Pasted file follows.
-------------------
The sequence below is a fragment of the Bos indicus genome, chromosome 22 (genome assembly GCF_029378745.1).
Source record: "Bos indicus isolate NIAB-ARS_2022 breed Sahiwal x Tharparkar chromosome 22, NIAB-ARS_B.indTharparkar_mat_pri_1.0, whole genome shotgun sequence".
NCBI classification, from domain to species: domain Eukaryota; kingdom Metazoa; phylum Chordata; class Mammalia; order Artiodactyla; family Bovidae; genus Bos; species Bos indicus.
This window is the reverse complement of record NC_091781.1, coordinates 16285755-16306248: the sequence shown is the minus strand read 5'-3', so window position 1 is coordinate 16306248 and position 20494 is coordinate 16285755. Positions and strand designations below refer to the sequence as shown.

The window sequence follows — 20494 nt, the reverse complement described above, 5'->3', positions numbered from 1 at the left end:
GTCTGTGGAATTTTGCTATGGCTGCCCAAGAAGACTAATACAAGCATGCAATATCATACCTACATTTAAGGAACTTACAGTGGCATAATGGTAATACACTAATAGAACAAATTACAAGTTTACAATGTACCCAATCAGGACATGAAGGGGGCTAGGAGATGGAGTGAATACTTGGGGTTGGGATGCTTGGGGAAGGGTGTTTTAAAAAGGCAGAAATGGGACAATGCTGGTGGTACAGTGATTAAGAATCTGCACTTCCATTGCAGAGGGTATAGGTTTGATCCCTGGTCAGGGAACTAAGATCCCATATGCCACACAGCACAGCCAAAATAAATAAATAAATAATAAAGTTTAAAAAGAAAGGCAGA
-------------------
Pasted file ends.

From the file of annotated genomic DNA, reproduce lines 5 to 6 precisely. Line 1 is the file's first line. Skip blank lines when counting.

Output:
The window sequence follows — 20494 nt, the reverse complement described above, 5'->3', positions numbered from 1 at the left end:
GTCTGTGGAATTTTGCTATGGCTGCCCAAGAAGACTAATACAAGCATGCAATATCATACCTACATTTAAGGAACTTACAGTGGCATAATGGTAATACACTAATAGAACAAATTACAAGTTTACAATGTACCCAATCAGGACATGAAGGGGGCTAGGAGATGGAGTGAATACTTGGGGTTGGGATGCTTGGGGAAGGGTGTTTTAAAAAGGCAGAAATGGGACAATGCTGGTGGTACAGTGATTAAGAATCTGCACTTCCATTGCAGAGGGTATAGGTTTGATCCCTGGTCAGGGAACTAAGATCCCATATGCCACACAGCACAGCCAAAATAAATAAATAAATAATAAAGTTTAAAAAGAAAGGCAGA